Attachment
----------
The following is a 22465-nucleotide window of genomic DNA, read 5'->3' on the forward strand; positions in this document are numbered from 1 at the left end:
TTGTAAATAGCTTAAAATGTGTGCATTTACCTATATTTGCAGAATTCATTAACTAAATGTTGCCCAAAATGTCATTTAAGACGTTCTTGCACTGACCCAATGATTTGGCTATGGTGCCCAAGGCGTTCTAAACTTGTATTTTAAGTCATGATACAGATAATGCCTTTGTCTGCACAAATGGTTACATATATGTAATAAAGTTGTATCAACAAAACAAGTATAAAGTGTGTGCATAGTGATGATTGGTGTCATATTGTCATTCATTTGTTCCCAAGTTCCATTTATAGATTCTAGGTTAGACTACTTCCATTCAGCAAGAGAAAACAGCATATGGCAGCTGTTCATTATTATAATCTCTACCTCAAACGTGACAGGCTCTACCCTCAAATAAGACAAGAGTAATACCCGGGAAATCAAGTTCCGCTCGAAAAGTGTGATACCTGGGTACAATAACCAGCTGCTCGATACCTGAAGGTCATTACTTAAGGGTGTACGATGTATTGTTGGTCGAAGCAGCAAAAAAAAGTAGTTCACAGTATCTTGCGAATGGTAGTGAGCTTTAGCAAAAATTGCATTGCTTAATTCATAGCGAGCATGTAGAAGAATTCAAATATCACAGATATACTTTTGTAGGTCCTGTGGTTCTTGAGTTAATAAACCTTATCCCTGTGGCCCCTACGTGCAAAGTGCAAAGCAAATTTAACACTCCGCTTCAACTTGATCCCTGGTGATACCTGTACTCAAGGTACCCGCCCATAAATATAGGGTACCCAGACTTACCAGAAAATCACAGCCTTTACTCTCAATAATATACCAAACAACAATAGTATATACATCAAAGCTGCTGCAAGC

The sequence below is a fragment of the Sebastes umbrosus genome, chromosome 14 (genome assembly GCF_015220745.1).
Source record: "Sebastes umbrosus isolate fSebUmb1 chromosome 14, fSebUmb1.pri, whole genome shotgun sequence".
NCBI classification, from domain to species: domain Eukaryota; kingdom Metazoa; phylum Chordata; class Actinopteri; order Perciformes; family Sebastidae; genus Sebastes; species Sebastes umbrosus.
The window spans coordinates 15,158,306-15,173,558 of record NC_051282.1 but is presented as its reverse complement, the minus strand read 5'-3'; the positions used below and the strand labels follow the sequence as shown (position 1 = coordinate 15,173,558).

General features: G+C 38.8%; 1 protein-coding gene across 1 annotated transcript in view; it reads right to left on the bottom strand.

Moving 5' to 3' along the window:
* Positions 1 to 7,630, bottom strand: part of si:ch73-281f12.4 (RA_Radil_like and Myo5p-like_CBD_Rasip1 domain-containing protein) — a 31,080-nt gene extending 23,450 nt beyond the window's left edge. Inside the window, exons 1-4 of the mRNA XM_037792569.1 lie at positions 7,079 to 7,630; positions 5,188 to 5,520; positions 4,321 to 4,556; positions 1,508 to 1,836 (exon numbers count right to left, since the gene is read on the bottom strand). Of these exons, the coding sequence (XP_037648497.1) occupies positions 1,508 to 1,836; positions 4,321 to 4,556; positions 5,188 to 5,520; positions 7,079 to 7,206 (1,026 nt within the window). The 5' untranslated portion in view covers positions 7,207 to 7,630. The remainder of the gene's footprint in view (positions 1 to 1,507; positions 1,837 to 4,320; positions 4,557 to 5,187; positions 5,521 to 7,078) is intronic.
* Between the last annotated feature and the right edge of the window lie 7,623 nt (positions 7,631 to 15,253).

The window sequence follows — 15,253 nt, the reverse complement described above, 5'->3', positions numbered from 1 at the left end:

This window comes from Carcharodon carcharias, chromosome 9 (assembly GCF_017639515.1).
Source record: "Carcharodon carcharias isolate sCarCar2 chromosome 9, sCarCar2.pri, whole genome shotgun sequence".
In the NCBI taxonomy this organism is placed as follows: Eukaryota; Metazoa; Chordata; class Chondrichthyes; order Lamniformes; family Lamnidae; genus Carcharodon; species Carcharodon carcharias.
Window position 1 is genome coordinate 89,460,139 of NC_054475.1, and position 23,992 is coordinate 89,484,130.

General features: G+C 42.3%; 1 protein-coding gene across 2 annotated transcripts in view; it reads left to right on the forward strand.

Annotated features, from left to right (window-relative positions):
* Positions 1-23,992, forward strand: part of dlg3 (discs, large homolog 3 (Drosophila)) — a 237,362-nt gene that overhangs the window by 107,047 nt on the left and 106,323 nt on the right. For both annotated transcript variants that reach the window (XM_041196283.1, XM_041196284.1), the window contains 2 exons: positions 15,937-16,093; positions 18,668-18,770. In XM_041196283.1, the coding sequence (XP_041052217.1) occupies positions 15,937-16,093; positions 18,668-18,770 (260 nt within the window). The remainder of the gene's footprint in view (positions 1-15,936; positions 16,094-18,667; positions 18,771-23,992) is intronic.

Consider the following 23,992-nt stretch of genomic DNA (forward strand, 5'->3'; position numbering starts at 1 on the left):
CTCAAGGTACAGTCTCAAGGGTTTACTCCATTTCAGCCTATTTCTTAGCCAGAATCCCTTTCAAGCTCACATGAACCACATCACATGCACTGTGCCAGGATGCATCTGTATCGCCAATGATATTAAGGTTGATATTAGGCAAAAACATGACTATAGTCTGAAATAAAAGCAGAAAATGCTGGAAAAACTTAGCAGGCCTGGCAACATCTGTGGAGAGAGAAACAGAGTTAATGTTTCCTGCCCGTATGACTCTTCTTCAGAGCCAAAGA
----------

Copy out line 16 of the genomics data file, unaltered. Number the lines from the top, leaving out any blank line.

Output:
General features: G+C 42.3%; 1 protein-coding gene across 2 annotated transcripts in view; it reads left to right on the forward strand.